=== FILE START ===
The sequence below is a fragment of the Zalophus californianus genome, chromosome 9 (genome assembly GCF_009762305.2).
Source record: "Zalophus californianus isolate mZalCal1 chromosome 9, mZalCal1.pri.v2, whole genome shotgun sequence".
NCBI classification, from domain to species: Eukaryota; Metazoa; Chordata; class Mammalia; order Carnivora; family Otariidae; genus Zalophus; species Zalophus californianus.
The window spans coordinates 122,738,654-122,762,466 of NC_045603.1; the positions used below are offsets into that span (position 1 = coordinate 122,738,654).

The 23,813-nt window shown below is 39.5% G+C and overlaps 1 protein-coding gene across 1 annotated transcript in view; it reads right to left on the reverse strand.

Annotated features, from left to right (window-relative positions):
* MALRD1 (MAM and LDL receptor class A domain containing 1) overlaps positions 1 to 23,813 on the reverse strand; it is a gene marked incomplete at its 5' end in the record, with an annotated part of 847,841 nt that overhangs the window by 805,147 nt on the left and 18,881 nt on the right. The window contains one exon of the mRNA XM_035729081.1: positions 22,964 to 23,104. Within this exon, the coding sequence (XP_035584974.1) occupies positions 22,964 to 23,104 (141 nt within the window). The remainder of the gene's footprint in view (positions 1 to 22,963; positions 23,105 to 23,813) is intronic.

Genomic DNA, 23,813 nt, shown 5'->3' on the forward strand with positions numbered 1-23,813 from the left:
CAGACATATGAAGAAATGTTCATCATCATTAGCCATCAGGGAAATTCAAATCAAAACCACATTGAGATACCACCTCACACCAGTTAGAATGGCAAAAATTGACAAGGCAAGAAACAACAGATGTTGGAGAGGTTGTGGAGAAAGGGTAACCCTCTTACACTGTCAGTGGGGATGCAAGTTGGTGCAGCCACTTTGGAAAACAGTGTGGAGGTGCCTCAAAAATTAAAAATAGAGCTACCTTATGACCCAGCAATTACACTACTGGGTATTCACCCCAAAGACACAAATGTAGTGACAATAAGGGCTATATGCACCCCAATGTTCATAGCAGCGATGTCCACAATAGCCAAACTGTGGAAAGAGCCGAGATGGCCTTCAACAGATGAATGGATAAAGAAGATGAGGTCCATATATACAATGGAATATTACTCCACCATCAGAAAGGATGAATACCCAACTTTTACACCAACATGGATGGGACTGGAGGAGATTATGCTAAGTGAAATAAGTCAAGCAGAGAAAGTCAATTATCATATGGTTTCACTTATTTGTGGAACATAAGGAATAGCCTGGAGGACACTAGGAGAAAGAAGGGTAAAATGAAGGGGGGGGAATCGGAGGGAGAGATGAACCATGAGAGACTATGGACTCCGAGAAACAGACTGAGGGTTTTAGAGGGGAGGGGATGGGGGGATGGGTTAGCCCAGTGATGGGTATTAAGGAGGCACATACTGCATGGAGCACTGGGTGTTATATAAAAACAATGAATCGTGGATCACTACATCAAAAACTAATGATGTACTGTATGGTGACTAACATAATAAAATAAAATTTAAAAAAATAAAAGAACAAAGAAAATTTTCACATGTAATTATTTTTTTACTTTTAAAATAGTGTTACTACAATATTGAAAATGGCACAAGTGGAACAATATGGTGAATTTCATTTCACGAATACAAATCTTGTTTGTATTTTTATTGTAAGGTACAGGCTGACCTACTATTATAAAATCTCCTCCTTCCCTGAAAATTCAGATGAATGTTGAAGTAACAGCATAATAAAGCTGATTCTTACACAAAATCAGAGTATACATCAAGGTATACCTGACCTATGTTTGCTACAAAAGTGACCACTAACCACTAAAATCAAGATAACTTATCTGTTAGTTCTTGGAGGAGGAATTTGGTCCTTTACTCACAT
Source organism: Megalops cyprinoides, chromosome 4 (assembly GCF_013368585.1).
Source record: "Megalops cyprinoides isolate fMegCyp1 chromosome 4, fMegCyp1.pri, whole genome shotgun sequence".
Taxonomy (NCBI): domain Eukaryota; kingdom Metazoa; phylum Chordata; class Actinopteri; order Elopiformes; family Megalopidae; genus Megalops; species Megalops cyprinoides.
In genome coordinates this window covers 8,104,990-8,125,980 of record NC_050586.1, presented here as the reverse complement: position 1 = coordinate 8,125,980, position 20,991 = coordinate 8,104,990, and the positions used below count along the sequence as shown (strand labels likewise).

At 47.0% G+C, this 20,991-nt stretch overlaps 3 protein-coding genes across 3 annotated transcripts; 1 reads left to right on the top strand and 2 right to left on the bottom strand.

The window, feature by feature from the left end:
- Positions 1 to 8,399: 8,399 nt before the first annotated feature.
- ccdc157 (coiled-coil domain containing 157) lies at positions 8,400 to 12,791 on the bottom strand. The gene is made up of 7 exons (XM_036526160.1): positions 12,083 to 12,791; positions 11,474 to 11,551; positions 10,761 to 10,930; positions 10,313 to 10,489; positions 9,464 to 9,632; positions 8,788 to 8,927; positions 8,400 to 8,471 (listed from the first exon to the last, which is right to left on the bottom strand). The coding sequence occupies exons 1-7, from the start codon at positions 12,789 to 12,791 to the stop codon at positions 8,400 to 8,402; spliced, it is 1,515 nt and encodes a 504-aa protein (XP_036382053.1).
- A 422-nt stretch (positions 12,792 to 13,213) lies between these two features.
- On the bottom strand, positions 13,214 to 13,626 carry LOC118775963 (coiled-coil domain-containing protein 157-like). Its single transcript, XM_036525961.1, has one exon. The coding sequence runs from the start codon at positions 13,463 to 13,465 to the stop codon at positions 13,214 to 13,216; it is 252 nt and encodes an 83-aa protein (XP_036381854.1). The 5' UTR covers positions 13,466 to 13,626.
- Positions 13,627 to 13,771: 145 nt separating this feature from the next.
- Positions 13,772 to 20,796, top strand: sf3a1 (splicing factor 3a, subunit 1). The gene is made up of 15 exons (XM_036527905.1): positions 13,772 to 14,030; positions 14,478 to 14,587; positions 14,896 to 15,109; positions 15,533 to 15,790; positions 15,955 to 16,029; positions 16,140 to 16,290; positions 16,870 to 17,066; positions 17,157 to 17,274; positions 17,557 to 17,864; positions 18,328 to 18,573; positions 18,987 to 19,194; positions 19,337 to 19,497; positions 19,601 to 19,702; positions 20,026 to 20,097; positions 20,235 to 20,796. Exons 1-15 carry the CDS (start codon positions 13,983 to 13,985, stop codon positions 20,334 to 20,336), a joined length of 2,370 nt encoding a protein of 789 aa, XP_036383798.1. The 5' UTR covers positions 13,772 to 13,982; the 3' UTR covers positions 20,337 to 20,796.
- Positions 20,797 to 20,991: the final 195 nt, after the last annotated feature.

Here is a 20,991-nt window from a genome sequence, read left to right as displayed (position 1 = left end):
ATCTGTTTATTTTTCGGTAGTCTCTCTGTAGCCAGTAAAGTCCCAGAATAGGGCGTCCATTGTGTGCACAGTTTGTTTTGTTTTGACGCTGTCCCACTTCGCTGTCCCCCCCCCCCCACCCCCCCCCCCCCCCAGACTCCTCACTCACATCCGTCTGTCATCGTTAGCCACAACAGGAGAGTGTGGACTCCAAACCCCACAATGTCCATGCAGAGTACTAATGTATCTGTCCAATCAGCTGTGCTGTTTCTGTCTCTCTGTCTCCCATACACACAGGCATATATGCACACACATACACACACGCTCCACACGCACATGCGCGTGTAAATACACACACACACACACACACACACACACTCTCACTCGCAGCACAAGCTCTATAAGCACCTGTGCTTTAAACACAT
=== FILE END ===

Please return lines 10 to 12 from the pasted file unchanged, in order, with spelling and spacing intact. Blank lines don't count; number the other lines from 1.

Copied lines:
Source organism: Megalops cyprinoides, chromosome 4 (assembly GCF_013368585.1).
Source record: "Megalops cyprinoides isolate fMegCyp1 chromosome 4, fMegCyp1.pri, whole genome shotgun sequence".
Taxonomy (NCBI): domain Eukaryota; kingdom Metazoa; phylum Chordata; class Actinopteri; order Elopiformes; family Megalopidae; genus Megalops; species Megalops cyprinoides.